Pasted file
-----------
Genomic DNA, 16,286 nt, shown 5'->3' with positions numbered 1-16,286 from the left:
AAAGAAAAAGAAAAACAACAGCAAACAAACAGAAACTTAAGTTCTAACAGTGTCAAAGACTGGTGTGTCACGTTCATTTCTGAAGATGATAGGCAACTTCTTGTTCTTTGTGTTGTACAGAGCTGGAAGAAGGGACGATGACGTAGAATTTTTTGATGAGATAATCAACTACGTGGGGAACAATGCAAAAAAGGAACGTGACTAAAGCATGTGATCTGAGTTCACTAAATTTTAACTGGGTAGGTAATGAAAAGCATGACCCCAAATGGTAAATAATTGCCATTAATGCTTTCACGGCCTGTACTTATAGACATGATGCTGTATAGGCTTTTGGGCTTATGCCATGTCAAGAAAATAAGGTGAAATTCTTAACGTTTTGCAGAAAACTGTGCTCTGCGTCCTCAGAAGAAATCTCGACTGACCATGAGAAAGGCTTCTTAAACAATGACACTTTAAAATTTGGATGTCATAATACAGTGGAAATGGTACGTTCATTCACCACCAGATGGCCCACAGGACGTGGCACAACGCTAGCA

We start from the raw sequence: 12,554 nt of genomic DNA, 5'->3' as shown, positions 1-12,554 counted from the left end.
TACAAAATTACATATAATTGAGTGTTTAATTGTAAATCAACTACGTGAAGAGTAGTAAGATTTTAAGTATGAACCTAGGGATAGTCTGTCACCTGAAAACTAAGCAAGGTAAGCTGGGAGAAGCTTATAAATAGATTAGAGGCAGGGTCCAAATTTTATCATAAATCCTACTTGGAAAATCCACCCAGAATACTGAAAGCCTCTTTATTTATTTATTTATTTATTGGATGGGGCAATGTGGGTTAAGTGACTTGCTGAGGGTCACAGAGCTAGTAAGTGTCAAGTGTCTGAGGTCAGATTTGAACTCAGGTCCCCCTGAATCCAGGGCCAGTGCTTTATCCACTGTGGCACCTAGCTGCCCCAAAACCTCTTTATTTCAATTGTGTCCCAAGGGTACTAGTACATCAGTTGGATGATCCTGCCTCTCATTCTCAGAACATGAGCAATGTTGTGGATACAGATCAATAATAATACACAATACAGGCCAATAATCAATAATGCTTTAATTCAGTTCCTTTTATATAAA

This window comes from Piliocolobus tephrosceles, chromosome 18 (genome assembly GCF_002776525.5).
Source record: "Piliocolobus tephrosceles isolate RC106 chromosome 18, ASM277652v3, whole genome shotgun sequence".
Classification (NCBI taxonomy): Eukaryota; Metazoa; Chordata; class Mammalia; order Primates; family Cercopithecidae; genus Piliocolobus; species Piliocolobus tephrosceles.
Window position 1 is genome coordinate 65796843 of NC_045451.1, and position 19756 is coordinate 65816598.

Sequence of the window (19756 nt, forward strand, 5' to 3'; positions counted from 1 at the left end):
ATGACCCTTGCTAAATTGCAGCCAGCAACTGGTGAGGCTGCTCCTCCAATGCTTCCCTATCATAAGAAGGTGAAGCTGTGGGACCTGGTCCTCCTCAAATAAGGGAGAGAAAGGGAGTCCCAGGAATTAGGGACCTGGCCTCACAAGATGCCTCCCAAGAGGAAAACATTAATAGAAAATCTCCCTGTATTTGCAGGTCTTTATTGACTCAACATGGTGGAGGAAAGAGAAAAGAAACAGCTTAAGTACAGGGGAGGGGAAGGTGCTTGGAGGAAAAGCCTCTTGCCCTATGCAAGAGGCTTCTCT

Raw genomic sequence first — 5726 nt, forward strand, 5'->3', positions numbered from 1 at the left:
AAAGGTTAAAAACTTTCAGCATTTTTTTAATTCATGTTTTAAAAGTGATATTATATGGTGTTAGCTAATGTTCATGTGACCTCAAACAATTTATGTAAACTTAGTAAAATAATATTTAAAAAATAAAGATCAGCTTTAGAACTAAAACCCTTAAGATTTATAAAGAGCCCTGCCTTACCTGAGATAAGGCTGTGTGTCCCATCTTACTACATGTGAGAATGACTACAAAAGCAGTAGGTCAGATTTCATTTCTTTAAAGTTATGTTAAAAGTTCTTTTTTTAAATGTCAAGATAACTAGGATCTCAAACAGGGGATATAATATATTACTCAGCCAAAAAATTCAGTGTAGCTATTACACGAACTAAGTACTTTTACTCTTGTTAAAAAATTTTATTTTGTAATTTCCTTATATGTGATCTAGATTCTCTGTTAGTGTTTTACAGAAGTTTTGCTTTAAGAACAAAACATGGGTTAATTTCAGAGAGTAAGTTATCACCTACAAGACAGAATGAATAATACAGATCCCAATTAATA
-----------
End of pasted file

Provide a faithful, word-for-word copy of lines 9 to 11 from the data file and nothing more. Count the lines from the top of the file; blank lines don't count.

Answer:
Sequence of the window (19756 nt, forward strand, 5' to 3'; positions counted from 1 at the left end):
ATGACCCTTGCTAAATTGCAGCCAGCAACTGGTGAGGCTGCTCCTCCAATGCTTCCCTATCATAAGAAGGTGAAGCTGTGGGACCTGGTCCTCCTCAAATAAGGGAGAGAAAGGGAGTCCCAGGAATTAGGGACCTGGCCTCACAAGATGCCTCCCAAGAGGAAAACATTAATAGAAAATCTCCCTGTATTTGCAGGTCTTTATTGACTCAACATGGTGGAGGAAAGAGAAAAGAAACAGCTTAAGTACAGGGGAGGGGAAGGTGCTTGGAGGAAAAGCCTCTTGCCCTATGCAAGAGGCTTCTCT

Raw genomic sequence first — 5726 nt, forward strand, 5'->3', positions numbered from 1 at the left: